|Yeah, it's an unfair battle here|
Of course, the main new addition to this game is the guns. Mount & Blade: With Fire and Sword is set in an alternative-history
But in terms of tone, the new weapons do help create a new atmosphere and setting to sandbox around in. With Fire and Sword features the same basic gameplay tenants as its predecessor – roam from town to castle, recruit followers, take down bandits (and later, entire armies), and pick and choose nations to ally with or destroy. This game’s vision of
Europe is as very flat continent, so wandering around the overworld is a largely barren and expansive (i.e. boring to go from one end to the other) trek.
|An interesting twist on the firing line - choose your own weapon|
The villages and cities tell a more vibrant story thankfully. Though, like with Warband the real estate these locations take up is small, and once again villagers have a very too few things to say, while lords offer a few too many repeat errands to send you on, the locations are pleasant on the eye, and there is a good deal of variety in the architecture itself.
But beyond that, like with the original Warband, With Fire and Sword leaves you up to your own devices. A great strength of this series is the very real feeling that there is stuff happening all around you, regardless of your actions. Cities are besieged, whether you’re involved or not, and kings can be toppled while you’re hanging out at the tavern.
That kind of scope does mean, however, that there is the occasional moment where you feel hopelessly out of control of what’s going on, and the occasional quirk of the engine where, after going through the character creation process an overpowered enemy immediately pops up and slaughters you before you get a chance to escape. That’s offset slightly by the multiple difficulty levels that are on offer this time, but nonetheless players that like to take ownership of their games and dominate the unfurling events will feel a little disappointed as they get buffeted by the winds of change over this landscape.
For all the scale, the single most enjoyable aspect of this game is in recruiting, training, and growing a sizable personal army. You’ll start off struggling with a handful of mercenaries, but as the game goes on you’ll end up with some very powerful, very loyal and very well armed soldiers. Managing them; be it morale, wounds or balancing the unit to solve a number of battlefield problems is a genuine joy, offering a micromanagement complexity beyond that of building a single character in a conventional RPG.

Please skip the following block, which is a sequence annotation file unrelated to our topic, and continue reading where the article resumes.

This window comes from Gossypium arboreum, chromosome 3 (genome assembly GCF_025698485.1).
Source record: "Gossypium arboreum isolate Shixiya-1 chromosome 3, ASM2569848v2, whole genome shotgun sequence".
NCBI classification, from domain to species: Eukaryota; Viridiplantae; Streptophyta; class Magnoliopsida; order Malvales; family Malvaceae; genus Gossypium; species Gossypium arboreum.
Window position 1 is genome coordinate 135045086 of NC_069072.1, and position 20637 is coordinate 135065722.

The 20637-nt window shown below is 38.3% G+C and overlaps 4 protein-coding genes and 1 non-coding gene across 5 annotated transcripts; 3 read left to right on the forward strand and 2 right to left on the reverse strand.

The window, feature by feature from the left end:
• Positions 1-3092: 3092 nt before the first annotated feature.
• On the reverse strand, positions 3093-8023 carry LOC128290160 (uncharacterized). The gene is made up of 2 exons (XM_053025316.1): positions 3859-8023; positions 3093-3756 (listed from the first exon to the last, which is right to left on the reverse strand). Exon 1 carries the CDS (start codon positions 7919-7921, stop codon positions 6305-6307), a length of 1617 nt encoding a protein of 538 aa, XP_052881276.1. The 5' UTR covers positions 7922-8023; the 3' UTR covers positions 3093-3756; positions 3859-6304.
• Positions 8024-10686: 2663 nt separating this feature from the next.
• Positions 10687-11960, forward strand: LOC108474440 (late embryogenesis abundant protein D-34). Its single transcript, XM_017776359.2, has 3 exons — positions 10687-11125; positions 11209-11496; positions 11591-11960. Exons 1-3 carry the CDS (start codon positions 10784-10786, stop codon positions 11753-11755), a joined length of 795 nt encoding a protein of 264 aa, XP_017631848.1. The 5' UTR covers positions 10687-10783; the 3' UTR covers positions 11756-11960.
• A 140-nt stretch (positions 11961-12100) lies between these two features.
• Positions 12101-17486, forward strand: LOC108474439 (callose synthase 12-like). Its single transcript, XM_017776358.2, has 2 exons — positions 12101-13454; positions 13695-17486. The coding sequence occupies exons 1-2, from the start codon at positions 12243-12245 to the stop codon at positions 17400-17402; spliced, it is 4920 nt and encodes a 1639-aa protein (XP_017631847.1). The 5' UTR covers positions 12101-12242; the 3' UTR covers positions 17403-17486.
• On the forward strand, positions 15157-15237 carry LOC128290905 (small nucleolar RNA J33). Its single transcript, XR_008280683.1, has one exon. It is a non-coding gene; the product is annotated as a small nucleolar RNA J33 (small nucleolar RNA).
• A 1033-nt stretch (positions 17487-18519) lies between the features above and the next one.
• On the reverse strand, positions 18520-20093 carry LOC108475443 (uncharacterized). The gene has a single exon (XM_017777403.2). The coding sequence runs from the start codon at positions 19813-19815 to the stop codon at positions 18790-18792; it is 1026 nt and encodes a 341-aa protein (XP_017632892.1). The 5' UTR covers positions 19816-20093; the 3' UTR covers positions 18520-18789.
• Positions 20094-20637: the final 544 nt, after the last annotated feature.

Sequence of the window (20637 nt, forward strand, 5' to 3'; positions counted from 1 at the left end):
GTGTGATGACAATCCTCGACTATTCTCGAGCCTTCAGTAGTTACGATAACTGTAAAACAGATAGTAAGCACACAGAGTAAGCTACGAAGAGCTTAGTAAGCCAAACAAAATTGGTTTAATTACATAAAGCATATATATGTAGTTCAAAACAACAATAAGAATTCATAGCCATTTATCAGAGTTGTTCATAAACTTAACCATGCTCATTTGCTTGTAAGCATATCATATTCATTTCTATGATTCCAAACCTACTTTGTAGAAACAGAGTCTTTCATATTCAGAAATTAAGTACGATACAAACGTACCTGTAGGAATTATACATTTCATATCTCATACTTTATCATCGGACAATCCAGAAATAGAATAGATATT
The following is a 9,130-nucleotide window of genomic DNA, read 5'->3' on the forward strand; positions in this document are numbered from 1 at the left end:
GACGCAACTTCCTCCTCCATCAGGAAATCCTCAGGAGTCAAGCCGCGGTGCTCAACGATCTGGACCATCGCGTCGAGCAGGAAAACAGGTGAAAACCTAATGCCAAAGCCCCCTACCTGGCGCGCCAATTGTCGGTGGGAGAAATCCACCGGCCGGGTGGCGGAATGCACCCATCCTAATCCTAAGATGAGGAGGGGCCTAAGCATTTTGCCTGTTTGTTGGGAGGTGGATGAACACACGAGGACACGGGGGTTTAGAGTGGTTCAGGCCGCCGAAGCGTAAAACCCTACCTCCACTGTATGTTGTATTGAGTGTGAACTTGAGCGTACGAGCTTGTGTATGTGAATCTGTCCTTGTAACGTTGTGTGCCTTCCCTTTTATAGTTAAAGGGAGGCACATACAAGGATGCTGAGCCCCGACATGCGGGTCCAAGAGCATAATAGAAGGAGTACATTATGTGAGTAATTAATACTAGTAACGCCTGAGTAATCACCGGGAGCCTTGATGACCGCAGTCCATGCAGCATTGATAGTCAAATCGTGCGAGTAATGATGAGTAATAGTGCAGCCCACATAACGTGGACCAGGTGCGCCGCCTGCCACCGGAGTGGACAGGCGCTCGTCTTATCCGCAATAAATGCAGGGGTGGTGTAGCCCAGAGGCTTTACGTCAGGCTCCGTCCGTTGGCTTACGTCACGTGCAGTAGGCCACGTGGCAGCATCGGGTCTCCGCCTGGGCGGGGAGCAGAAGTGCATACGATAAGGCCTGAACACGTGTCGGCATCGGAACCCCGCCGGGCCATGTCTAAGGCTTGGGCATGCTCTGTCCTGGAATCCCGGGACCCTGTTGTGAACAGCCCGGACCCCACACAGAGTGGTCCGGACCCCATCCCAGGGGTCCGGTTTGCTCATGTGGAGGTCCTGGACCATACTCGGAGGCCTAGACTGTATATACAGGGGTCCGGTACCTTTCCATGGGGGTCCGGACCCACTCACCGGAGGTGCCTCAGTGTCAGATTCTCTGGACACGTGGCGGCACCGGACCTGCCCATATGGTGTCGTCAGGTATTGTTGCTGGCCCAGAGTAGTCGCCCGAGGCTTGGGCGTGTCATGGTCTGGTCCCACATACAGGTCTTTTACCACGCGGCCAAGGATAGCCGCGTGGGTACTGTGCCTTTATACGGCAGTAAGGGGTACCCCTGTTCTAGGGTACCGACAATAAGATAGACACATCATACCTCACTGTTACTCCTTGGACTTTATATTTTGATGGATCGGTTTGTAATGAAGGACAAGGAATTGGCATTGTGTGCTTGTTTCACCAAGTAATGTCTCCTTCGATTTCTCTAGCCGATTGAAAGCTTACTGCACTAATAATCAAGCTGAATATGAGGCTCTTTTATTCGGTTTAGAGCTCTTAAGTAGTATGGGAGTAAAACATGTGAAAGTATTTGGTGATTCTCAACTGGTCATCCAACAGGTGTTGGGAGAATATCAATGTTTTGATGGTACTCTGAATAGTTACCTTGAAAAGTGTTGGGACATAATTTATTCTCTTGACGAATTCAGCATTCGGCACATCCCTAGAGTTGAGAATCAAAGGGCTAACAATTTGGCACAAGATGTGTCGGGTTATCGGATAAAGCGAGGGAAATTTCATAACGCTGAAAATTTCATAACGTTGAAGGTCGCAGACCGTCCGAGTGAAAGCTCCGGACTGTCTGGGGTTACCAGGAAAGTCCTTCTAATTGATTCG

|The occasional one-on-one duel is really, really, fun|
The downside to that (if you do indeed consider it a downside) is that by the time you have a warband of more than 20 or 30, the role your avatar directly takes in battles is relatively small. Though the combat itself remains enjoyable, it’s more likely you’ll be caught up in a swirl of activity and not actually achieve anything. Being a largely passive observer in combat is a somewhat acquired taste, but it is enjoyable in its own way. The only real downside to this system is that the AI can be genuinely brain dead at times. It’s rarely a critical fault, but it is unintentionally funny to watch people walk into walls or charge in the opposite direction of the enemy.
We have high hopes that the proper sequel Mount & Blade (should it come) really hits the big leagues. While With Fire and Sword is still rough on the edges like its predecessor, it is one of the few games that can genuinely call itself a unique RPG, and once the kinks are ironed out, this is a winning (or even #winning for Twitter folks) formula. So, if you are looking for something a bit different, and are willing to put up with some AI quirks, you’re going to have a good time here.